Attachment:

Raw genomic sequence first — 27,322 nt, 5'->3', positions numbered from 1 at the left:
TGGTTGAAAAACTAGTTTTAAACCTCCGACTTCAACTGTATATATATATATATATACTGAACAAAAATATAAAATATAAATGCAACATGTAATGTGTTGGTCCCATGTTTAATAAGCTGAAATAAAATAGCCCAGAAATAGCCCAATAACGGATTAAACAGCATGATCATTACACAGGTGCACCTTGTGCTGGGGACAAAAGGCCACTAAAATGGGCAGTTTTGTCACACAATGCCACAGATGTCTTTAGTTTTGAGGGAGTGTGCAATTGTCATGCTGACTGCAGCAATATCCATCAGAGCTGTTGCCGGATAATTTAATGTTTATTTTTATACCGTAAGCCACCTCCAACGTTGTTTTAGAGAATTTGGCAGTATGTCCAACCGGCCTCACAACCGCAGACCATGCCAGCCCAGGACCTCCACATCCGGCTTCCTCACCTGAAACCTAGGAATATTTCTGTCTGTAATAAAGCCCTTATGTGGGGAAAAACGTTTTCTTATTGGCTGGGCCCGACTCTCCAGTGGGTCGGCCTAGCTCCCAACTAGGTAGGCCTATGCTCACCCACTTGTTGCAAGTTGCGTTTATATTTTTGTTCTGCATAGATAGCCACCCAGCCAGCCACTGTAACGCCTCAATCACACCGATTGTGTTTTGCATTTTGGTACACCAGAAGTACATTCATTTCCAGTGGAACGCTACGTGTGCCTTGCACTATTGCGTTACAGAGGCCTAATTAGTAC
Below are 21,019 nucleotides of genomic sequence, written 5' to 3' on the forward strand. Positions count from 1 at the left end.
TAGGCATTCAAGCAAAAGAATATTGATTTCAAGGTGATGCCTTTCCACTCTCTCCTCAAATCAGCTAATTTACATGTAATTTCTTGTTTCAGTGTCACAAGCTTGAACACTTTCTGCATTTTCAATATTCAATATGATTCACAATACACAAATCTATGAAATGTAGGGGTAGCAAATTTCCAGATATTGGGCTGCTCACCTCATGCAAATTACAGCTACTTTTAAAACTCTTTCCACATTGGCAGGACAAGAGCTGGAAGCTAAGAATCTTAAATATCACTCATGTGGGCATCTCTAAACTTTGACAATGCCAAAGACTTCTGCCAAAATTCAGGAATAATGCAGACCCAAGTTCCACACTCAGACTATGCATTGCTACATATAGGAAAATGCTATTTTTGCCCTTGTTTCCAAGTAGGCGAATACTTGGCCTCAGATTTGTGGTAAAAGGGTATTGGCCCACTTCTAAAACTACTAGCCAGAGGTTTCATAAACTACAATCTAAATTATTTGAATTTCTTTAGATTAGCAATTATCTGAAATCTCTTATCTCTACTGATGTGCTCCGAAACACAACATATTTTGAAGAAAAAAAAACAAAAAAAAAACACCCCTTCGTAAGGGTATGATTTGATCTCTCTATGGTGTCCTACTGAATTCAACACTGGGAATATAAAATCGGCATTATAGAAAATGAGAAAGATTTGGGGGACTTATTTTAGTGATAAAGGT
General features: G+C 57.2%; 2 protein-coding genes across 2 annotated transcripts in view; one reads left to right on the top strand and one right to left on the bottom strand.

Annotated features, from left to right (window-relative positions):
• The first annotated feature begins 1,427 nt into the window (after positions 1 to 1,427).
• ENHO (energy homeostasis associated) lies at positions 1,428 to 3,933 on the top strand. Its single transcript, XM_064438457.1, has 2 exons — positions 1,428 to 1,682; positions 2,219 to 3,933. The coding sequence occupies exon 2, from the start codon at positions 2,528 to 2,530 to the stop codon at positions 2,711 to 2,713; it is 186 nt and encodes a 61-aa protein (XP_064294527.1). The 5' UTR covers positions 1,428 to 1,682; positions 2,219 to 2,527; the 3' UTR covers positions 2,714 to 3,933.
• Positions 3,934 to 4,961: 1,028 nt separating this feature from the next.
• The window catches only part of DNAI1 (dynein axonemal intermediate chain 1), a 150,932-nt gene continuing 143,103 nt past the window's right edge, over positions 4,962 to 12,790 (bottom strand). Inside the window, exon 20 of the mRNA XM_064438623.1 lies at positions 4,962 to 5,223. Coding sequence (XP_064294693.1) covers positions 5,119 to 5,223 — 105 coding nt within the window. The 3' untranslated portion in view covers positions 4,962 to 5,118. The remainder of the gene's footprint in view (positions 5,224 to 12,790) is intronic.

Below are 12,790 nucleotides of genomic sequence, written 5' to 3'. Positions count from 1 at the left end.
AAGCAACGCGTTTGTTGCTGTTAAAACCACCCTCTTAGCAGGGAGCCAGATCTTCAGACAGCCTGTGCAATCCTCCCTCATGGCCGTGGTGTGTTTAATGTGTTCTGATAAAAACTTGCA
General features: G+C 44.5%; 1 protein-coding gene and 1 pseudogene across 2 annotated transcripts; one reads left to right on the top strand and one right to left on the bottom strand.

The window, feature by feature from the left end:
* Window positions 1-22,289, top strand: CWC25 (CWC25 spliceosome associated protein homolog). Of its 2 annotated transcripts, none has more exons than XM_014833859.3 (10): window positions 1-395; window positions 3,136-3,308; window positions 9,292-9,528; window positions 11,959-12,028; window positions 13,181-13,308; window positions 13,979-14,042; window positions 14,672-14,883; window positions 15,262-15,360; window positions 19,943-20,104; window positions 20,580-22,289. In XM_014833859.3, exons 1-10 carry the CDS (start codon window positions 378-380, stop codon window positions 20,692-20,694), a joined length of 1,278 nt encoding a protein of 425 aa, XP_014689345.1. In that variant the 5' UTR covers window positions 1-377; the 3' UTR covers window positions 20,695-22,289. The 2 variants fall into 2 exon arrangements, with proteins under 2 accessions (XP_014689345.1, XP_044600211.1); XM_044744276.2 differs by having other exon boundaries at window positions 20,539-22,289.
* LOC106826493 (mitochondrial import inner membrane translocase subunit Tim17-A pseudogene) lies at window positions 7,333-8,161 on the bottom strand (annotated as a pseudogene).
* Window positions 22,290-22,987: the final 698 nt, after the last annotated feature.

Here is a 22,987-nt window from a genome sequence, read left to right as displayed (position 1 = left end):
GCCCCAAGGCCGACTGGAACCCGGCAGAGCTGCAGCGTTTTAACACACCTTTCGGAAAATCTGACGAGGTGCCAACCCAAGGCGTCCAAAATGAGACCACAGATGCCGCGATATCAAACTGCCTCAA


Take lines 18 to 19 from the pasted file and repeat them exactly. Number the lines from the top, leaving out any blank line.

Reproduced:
Here is a 22,987-nt window from a genome sequence, read left to right as displayed (position 1 = left end):
GCCCCAAGGCCGACTGGAACCCGGCAGAGCTGCAGCGTTTTAACACACCTTTCGGAAAATCTGACGAGGTGCCAACCCAAGGCGTCCAAAATGAGACCACAGATGCCGCGATATCAAACTGCCTCAA